Rules should state the prerequisites for holding the position requested by an applicant seeking employment in the state's criminal justice system, prerequisites for attending basic law enforcement training, and a description of the required minimum police or corrections recruit course, including hours of attendance.
Rules should describe the procedure to obtain a waiver of basic training requirements, or state that a waiver is not allowed.
The commission should develop a matrix to allow the staff to give a preliminary, non-binding opinion regarding the equivalency of training.
Rules should prescribe the documentation and the certification of such documents from other educational institutions or training academies that are allowed as proof of completion of courses.
Rules should prescribe the charging, hearings, and appeal process for decertification of an officer for infractions of laws, rules, or regulations, and the effect to be given to an out-of-state decertification action or conviction.
The commission should publish a listing of any criminal justice position requiring a license or special license, a description of the licensing examination, and the name, address, telephone and FAX numbers of the licensing board or agency.
Commission regulations authorized by state law should establish minimum standards for the accreditation, administration, and delivery of basic training programs required for professional certification or licensing of entry-level police and corrections officers, regardless of whether such programs are delivered by state-run academies, individual law enforcement agencies, institutions of higher learning, or a combination thereof.
NOTE: Due to the difference in national and international police and corrections officer standards and training programs, the following standards may not be totally applicable to some training or educational plans. It is recognized that each commission must abide by its own state, provincial or national standards and regulations.
The purpose of basic training should be to provide a supportive and nurturing environment that will encourage officers to be humanistic, compassionate, empathetic, culturally aware and career-oriented, skilled in the use of discretion, able to identify and solve problems in traditional and non-traditional but acceptable ways, and proficient in the use of weapons, the ethical and effective use of both deadly and non- deadly force, and respectful of constitutional limitations on their authority.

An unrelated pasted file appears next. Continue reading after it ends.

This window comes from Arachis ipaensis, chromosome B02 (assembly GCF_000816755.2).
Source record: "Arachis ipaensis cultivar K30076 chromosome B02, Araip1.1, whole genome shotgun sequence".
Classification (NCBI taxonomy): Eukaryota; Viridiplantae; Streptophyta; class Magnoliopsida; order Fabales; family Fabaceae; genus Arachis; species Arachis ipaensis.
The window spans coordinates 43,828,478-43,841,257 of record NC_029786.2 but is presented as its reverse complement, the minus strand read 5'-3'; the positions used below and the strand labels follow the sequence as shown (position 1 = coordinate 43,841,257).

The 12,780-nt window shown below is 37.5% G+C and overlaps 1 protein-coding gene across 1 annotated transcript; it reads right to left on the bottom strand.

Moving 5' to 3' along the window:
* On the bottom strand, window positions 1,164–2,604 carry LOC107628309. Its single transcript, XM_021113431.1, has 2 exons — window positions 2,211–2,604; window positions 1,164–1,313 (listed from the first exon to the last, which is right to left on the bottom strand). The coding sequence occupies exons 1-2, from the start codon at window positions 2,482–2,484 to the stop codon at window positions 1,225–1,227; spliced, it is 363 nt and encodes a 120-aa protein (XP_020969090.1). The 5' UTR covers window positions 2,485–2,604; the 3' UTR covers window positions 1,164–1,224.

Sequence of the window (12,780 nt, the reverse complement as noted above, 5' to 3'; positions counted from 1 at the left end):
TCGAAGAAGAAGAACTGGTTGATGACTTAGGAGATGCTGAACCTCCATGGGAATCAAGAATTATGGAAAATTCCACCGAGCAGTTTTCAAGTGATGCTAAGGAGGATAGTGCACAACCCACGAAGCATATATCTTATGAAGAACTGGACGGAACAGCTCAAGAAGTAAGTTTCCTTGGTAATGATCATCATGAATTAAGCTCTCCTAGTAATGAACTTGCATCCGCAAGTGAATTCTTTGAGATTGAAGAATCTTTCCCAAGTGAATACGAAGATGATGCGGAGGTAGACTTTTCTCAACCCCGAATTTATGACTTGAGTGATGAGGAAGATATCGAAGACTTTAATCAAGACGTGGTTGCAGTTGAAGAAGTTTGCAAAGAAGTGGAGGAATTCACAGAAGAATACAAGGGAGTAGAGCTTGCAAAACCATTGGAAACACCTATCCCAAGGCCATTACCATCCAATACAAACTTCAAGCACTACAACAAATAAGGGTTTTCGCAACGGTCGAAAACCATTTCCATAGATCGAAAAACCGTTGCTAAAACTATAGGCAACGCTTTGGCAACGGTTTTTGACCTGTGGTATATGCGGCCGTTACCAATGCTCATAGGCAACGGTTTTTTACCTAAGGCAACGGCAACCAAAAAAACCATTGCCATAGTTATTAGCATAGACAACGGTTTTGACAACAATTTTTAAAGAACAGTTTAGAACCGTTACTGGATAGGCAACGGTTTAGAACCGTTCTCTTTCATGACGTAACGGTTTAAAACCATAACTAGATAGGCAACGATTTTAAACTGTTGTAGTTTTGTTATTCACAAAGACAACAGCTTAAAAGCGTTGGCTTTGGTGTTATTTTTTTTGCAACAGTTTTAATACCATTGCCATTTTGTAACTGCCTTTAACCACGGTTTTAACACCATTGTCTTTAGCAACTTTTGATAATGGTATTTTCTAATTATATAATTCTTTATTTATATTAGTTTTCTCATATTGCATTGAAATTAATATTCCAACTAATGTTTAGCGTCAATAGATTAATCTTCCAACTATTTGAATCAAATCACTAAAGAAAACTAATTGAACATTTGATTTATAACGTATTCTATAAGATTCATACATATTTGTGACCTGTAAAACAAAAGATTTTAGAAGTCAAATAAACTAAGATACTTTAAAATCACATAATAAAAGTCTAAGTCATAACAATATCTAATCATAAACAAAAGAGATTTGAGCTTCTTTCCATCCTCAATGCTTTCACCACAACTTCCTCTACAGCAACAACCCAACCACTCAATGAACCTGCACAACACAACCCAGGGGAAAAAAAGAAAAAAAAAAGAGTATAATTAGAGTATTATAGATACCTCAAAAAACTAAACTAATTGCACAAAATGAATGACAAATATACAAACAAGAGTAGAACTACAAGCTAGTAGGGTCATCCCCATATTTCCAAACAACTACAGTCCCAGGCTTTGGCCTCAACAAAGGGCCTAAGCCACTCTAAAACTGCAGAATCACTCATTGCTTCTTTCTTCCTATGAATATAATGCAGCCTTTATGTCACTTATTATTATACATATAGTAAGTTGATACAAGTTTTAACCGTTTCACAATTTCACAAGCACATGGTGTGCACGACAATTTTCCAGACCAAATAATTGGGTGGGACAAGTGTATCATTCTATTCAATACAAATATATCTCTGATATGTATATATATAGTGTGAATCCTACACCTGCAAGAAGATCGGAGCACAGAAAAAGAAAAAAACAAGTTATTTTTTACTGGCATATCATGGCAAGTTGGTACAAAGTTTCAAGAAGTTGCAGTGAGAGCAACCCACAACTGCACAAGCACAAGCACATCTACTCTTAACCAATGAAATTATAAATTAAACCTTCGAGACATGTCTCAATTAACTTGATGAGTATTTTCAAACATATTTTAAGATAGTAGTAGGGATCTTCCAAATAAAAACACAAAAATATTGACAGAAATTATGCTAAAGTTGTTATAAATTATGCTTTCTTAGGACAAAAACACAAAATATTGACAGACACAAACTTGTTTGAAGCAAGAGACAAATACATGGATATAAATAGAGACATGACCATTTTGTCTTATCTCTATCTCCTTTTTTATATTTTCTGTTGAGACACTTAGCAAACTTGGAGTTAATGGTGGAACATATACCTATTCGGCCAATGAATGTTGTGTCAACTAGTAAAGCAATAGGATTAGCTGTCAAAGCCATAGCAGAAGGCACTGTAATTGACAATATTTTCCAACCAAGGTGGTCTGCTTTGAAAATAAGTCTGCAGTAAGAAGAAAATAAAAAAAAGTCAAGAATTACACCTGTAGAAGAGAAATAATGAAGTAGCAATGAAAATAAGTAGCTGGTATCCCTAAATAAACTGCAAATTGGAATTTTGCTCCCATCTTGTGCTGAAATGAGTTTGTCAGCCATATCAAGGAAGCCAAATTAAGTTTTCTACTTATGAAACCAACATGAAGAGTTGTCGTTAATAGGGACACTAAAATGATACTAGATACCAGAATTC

Minimum curriculum requirements for basic training programs should identify a set of core competencies required for satisfactory performance of entry-level tasks. These competencies should include both knowledge and skills identified through job task analysis, and additional abilities in areas such as professional orientation, human relations and the ethical use of discretion that the commission deems consistent with the role of police and corrections officers in a free society.
Institutions, academies and agencies offering basic training courses should be encouraged to adopt entry standards for their programs that are designed to assure that graduates will meet as closely as possible the minimum professional standards adopted by the commission for occupational certification or licensing as a police or corrections officer.
3.0.4 Medical Examination
Students, as a condition of admission to basic programs, should be required to submit to a medical examination by a licensed physician familiar with the aspects of the curriculum that require physical strength, agility, flexibility and aerobic capacity and who, on a pass/fail basis, certifies that the prospective student can, in the physician's opinion, safely perform the course work required.
Students should be required to present transcripts of all prior education and training as a precondition of admission into a basic police or corrections training program.